Crafting a school budget that respects both students and taxpayers is a high-wire act these days. With demand growing for new, cutting-edge technologies in the classroom, pressure to increase spending is mounting, seemingly by the year. At the same time, many homeowners say they’ve had enough of high property taxes. They need a break.
The Elmont, Franklin Square and Sewanhaka school districts appear to have the formula for balancing students’ and residents’ needs down to a science — certainly by comparison with other Nassau County districts. Per-pupil spending in all three districts is among the lowest in the county, yet students are thriving.
That is why we are pleased to endorse all three budgets.
Note: The Elmont and Franklin Square elementary school districts are two of four feeder systems for the Sewanhaka Central High School District. The other two feeder elementary districts are Floral Park-Bellerose and New Hyde Park-Garden City, which are outside the Herald’s coverage area. The Sewanhaka district has five high schools.
Sewanhaka School District
The proposed 2017-18 Sewanhaka Central High School District budget increases spending by roughly $8.9 million, or 4.85 percent, over the current year. Total expenditures are expected to rise from about $184.1 million to $193 million.
The spending plan includes an additional $1.1 million in instructional spending, with $672,866 for regular instruction, $376,399 for special-education instruction and $94,742 for curriculum development.
The state has set the tax-cap levy at 2 percent. The Sewanhaka District is, however, allowed to exceed that cap in its proposal because a part of its budget will be directed to paying down long-term capital debt. The tentative spending plan includes the first full payment on an $86.6 million facilities bond that voters approved in May 2014.
“Debt service on bond payments will have an impact on the proposed budget, thus resulting in a tax levy cap that is higher than prior years,” a district news release reads.
Without the bond payments, the budget would rise by only 1.25 percent. That is remarkable, given all of the budget pressures that school officials must account for in their calculations.
Elmont School District
The Elmont School District budget is set to rise by a mere 0.67 percent. With such a small increase, we can only say bravo to school officials. On top of that, because the district received a better-than-expected state aid package, Elmont is proposing a no-increase tax levy for 2017-18. That is incredible.
If passed by voters, the proposed 2017-18 budget would rise from roughly $85.8 million to $86.4 million, an increase of a little more than $571,000.
“The proposed budget supports the district’s goal of ensuring that every child is challenged academically and prepared to participate in a global environment,” a district release states. “It also offers our students a rigorous and engaging curriculum, ensures a healthy and safe school climate, fosters professional collaboration and partnerships, and provides ongoing professional growth and development.”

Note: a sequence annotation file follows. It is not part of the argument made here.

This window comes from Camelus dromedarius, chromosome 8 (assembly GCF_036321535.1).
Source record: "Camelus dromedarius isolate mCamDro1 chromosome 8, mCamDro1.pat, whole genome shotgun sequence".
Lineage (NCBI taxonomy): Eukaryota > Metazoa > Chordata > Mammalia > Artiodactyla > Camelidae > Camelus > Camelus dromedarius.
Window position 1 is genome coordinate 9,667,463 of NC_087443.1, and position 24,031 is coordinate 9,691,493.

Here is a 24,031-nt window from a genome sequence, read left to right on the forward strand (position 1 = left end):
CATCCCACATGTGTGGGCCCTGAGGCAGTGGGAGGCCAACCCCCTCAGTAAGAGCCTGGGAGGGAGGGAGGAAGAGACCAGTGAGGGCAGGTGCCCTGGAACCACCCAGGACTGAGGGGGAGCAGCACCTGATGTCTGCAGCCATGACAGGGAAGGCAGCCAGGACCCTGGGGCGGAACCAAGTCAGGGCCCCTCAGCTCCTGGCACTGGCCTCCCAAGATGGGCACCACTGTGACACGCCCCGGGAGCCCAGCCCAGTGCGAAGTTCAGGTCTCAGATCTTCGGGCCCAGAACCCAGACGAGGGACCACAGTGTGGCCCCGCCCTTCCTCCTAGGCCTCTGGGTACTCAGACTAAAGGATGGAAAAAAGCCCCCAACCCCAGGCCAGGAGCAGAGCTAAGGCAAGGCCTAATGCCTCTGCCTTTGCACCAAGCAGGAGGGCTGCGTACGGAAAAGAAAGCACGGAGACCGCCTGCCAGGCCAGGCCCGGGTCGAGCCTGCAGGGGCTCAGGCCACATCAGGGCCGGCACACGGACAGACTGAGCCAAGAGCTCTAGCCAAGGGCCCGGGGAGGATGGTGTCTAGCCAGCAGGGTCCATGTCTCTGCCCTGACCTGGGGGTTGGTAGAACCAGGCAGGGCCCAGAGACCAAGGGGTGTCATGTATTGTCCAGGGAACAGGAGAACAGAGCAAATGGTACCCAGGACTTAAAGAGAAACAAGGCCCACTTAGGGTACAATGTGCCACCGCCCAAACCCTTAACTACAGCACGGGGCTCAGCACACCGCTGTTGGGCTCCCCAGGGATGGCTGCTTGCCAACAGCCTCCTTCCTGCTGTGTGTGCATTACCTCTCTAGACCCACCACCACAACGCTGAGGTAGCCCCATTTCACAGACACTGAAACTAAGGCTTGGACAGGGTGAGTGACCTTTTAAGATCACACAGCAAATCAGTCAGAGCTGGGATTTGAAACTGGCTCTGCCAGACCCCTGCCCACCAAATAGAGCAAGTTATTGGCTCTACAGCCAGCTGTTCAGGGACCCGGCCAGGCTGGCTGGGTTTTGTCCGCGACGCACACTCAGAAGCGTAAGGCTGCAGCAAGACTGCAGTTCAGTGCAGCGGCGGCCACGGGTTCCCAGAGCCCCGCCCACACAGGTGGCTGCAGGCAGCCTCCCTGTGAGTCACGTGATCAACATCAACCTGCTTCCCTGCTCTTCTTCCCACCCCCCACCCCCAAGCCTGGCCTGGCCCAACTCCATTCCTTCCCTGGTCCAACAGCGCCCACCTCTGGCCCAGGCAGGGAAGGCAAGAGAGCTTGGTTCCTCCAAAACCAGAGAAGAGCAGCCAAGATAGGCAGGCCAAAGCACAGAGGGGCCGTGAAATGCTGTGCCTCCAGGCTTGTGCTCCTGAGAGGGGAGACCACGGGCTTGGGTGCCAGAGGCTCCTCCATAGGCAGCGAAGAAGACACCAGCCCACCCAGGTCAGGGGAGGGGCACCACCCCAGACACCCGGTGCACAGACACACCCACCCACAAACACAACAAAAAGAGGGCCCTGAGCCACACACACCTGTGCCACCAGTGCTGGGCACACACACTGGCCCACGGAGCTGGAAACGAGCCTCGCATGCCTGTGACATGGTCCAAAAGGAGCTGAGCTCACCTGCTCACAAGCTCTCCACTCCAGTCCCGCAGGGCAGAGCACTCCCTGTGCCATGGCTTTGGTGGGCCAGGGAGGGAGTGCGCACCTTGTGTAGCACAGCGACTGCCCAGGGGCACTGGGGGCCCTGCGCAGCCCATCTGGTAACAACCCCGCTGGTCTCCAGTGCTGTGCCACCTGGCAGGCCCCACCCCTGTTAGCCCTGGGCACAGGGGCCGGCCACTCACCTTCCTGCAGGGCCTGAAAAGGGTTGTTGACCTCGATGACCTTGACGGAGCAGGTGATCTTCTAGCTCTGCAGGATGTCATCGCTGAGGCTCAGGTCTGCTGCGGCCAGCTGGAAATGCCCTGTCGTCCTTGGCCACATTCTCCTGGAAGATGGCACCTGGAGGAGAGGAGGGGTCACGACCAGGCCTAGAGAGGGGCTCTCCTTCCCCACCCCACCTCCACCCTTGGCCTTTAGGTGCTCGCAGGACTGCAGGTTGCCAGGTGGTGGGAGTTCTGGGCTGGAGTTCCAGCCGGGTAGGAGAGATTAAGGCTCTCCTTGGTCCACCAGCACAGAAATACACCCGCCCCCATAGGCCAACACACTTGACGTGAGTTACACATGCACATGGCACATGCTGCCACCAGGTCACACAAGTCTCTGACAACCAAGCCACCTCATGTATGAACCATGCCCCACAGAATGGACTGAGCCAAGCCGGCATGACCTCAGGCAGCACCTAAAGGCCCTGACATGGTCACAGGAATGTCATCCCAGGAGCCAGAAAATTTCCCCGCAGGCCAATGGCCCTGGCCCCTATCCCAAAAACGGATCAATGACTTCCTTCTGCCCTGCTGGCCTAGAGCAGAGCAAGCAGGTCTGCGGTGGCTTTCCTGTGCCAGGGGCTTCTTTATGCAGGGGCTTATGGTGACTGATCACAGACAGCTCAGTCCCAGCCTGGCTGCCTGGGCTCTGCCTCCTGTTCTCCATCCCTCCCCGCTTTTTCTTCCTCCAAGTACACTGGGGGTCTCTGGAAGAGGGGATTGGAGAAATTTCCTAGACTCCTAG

Franklin Square School District
The Franklin Square Elementary School District has proposed a $37.8 million budget for 2017-18, an increase of $556,667, or 1.49 percent, in spending.
District officials say the spending plan maintains low class sizes, the pre-kindergarten program, the iPad initiative, the STEM program — Science, Technology, Engineering and Math — and facilities maintenance.
“As always, a dedication to maintaining excellent programs and keeping Franklin Square’s school taxes among the lowest in Nassau County has been the guiding force in the development of the 2017-18 budget,” a district release reads.
In addition, Franklin Square officials will ask residents to vote on the estimated expenditure of the proposed Capital Reserve Phase Two. The reserve — and a list of projects — were approved by the community last May. Education law now requires the district to seek voter approval each time it needs to spend down that reserve. Phase Two would provide air-conditioning in the schools’ large, multi-use rooms.
Where and when to vote
Voting in the Elmont School District will take place Tuesday, from 6 a.m. to 9 p.m. District residents will receive notices indicating their polling places.
Voting in the Franklin Square School District will take place from 8 a.m. to 9 p.m. District residents will receive notices indicating their polling places.
Sewanhaka School District
Residents can cast their ballots in the Sewanhaka Central High School District budget election in the same place where they vote for their elementary district budgets.